CHAPTER ONE: INTRODUCTION
1.1 Background to the study
1.1.1 Proverbs
1.1.2 Sociolinguistics
1.1.3Sociolinguistic Concepts
1.2       Research problem
1.3Aim and Objectives of the study
1.4       Significance of the study
1.5       Scope of the study

CHAPTER TWO: LITERATURE REVIEW
2.1       Related Literature
2.2       Empirical Studies

CHAPTER THREE: METHODOLOGY AND THEORETICAL FRAMEWORK
3.1Methodology
3.1.1Research Design
3.1.2 Data Collection
3.1.3 Data Analysis
3.2 Theoretical Framework

CHAPTER FOUR: ANALYSIS OF DATA
4.1Dell Hymes’ S-P-E-A-K-I-N-G Model
4.2 Analysis of the Proverbs in The Gods Are Not To Blame
4.3 Analysis of the Proverbs in Kurunmi
4.4. Analysis of the Proverbs in Ovonramwen Nogbaisi

CHAPTER FIVE: DISCUSSION ON FINDINGS
5.1 Findings
5.2 Sociolinguistic Implications

CHAPTER SIX: SUMMARY AND CONCLUSION
6.1Summary
6.2Conclusion
WORKS CITED
APPENDICES


CHAPTER ONE


INTRODUCTION


1.1 BACKGROUND TO THE STUDY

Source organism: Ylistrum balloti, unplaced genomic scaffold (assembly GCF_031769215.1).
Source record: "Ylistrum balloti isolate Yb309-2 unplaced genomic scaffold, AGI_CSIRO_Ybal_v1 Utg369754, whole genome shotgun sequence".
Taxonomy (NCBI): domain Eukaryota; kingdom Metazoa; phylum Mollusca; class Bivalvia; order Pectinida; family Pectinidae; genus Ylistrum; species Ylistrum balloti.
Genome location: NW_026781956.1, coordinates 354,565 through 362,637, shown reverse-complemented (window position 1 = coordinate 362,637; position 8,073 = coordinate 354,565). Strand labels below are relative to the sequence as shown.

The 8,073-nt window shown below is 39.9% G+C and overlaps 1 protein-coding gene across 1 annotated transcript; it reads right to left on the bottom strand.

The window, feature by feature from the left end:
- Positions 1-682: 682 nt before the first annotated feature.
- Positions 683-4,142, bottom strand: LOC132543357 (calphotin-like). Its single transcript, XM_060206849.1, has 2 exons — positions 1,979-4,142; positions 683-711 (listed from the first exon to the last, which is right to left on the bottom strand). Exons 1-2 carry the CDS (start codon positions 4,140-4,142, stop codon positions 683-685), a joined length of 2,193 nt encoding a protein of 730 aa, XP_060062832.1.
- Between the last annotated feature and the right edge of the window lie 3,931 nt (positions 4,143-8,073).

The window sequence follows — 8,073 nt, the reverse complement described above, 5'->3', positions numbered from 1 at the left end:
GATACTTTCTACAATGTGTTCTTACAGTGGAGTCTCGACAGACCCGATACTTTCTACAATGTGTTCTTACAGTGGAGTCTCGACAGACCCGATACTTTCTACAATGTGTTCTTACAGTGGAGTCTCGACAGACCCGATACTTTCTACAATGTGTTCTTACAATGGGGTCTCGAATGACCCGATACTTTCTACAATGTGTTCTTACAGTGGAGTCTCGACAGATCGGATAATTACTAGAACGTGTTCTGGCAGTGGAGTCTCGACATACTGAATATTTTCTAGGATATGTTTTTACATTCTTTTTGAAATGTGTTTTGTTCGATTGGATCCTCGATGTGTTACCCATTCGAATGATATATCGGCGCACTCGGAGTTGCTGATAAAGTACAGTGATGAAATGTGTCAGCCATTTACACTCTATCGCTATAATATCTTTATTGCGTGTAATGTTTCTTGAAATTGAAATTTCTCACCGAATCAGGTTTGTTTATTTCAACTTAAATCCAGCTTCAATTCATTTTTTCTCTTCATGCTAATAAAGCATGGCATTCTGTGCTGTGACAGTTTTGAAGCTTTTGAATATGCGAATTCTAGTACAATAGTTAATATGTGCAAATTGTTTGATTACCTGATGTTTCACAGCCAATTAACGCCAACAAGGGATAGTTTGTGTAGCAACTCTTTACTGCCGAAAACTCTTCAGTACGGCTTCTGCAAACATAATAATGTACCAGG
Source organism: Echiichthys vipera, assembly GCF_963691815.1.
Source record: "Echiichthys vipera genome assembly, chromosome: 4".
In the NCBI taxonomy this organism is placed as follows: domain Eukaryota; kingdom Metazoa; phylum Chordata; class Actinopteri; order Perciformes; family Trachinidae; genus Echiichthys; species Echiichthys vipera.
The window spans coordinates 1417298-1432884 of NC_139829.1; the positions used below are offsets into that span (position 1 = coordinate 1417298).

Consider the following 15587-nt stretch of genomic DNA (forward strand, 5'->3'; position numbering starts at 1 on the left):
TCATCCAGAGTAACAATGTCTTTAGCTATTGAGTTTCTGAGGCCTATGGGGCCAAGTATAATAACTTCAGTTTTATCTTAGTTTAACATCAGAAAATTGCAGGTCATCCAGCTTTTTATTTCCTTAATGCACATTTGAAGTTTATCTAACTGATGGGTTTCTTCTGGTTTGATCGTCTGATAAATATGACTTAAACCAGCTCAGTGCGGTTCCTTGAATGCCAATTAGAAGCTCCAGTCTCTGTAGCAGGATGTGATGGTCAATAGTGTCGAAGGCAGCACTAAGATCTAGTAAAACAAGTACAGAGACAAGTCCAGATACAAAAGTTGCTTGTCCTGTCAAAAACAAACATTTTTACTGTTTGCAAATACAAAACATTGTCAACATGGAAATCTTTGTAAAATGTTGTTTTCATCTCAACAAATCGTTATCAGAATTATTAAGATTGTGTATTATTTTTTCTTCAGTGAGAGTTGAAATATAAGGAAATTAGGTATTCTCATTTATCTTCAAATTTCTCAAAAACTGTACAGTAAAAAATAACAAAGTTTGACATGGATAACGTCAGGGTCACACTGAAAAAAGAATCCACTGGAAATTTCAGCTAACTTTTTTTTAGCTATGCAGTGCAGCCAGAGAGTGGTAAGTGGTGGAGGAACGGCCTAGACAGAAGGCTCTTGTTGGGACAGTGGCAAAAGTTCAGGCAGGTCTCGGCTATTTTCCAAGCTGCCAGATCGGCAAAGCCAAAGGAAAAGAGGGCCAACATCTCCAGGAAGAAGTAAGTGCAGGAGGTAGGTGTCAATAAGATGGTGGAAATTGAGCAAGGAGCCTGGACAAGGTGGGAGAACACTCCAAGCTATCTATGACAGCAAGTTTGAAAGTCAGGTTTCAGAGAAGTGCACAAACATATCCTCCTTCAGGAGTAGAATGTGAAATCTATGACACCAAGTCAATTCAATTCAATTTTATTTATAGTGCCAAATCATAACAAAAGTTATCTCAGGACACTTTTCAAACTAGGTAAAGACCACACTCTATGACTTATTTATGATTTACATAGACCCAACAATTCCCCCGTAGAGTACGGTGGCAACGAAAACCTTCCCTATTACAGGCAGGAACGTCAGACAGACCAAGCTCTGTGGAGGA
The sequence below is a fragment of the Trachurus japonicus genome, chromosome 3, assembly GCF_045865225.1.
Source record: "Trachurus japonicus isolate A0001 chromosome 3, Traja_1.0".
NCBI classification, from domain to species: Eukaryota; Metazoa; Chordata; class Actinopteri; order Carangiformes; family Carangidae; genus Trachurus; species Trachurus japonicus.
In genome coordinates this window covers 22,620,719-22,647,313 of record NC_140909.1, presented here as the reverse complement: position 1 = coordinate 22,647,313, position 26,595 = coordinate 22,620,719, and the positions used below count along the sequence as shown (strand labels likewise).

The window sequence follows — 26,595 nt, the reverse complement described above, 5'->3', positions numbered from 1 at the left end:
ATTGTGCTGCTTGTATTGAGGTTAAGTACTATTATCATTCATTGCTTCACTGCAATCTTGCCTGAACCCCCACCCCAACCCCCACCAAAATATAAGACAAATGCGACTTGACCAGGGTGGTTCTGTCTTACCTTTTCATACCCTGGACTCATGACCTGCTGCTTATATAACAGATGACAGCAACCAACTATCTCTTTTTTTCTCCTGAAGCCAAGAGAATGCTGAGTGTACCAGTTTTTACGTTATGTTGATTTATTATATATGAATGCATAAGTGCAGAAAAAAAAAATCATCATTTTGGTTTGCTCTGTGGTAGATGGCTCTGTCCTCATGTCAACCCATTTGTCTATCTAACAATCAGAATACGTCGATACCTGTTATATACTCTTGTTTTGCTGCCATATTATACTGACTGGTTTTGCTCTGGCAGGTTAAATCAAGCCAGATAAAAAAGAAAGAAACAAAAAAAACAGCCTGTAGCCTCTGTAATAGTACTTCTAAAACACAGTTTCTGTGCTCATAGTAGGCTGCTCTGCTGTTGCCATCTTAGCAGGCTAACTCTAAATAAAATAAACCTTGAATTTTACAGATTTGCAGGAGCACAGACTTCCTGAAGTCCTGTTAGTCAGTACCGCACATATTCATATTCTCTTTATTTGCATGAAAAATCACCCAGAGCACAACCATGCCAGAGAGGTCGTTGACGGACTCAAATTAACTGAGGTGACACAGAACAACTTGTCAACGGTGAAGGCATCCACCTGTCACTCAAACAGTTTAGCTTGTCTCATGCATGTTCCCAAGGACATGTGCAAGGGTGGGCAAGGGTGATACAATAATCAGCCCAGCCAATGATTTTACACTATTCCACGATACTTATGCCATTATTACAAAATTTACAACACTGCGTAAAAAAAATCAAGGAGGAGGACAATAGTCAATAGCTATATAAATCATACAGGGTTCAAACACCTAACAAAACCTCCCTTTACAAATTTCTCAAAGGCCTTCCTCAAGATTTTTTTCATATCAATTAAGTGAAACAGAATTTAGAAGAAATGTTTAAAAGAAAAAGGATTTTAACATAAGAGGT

Proverbs are used by people from all parts of the world for the transmission of their wisdom, knowledge, experiences and feelings. As Carter puts it, “every language has its thesaurus of proverbs” (63).This, in turn, has made proverbs to become current and innovative. In every speech community proverbs are used to achieve certain purposes or objectives. In the words of Fanany Rebecca and Ismet, “Proverbs in many societies are used to offer advice, resolve problems between individuals, and indicate comradery and good will” (122). English proverbs may be seen as closely related to English folk wisdom even though many of them have literary origin. In Africa, proverbs are of immense importance to the people. This explains why African proverbs have origin or background and explanation that are rooted in the socio-cultural life of the people. That is possibly why Onuigbo maintains that the beauty of Achebe’s literary genius is not based only on what Abdul Mohammed calls sophisticated primitivism of the language but also on the proverbial wisdom with which he ties the language. Coker states,